As far as astroids are concerned, you want to start moving them out of an impact path as far away as possible. Launching a 'super bomb' from earth is a nice idea, but it would be better to have such devices off earth at the time they are needed. (Get them out of the gravitational hole where you have a really small launch window to get them on target.) This means you now have to contend with the activists who are going to fight against the launching of whatever type of 'super-bomb' you plan on putting into orbit. Have fun.

    Then again, that's just me.

  • Re:1 in 455? (Score:5, Informative)

    by sholden ( 12227 ) on Friday December 17, 2004 @12:43PM (#11116732) Homepage
    Maybe you should learn some statistics...

    The probability is not 100% it is in fact 20%.

    Chance of no event in a 455 year period: 454/455 = 99.8%

    Chance of no event in 100 such periods: (454/455)^100 = 80.3%

    Hence chance of an event in 100 such periods: 19.7%

    Using your whacked out mathematics I guess in 100000 years the probability of at least one event is 200%?!?

  • Re:Prove it (Score:1, Informative)

    by Anonymous Coward on Friday December 17, 2004 @12:47PM (#11116785)

    The fact the parent post has been moderated up to a high "Insightful" shows how stupid the average Slashdoter is. We know for a fact thousands of species on Earth have been made extinct by the sort of events being talked about.

    We also know for a fact that the amount of energy required to avert an incoming asteroid far exceeds what we have available or are likely to have available in a useful form (i.e., there might be enough geothermal energy available but we couldn't extract it fast enough). Blowing up such an object wouldn't change the course of the majority of the fragments which will still destroy us. The notion of drilling out the pressure of volcanos just displays an ignorance of geology.

    To the average Slashdot reader: please either get educated to the point where your comment on issues such as this matters (i.e., become an engineer or at least a physicist) or leave such issues to those who have a clue.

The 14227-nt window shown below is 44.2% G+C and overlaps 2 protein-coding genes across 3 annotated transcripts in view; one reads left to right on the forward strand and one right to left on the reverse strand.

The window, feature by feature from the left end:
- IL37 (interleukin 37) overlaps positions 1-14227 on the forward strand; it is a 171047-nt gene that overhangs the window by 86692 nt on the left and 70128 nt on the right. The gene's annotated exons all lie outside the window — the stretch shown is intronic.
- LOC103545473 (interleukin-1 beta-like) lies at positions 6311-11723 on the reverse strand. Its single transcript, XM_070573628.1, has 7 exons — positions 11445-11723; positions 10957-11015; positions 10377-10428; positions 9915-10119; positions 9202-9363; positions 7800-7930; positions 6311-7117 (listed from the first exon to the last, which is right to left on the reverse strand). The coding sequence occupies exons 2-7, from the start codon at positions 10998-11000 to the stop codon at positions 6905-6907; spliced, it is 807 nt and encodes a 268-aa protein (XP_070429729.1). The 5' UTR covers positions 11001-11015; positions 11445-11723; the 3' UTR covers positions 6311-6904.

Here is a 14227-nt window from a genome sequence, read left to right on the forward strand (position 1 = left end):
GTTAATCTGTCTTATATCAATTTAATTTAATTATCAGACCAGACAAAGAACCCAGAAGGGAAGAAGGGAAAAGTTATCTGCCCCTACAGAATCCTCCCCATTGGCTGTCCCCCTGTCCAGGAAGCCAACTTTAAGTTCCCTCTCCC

• by egomaniac ( 105476 ) on Friday December 17, 2004 @12:49PM (#11116810) Homepage
    Radiation has nothing to do with volcanic activity. The heat inside the planet is not caused by a nuclear reaction.

    I suggest you go read up on Lord Kelvin and his attempts to prove that the Earth couldn't possibly be millions of years old. He argued, quite convincingly at the time, that when you accounted for all known incoming and outgoing heat, the earth couldn't be more than about 10,000 years old or it would have frozen solid. And it is true that the earth is slowly cooling off, as the Sun doesn't provide enough warmth to keep our temperature this high.

    Lord Kelvin was almost right. If there were no variables other than those he knew of, the earth would indeed have frozen solid in 10,000 years or so. But he performed those calculations before the discovery of a process called 'radioactivity', by which the nuclear decay of various substances produces very substantial amounts of heat. And fortunately the Earth has an absolutely incredible amount of radioactive material, the slow decay of which keeps us nice and toasty.

    So, A) vulcanism is very much related to radioactivity. The earth would have frozen solid by now otherwise, and there would be no volcanoes. And B) while you're correct that the heat isn't caused by a nuclear reaction (rather decay), nobody said it was. The parent was talking about exactly what I explained here.
  • by blogeasy ( 674237 ) on Friday December 17, 2004 @12:56PM (#11116898) Homepage Journal
    If I remember statistics class well enough I believe you would actually calculate the odds as such: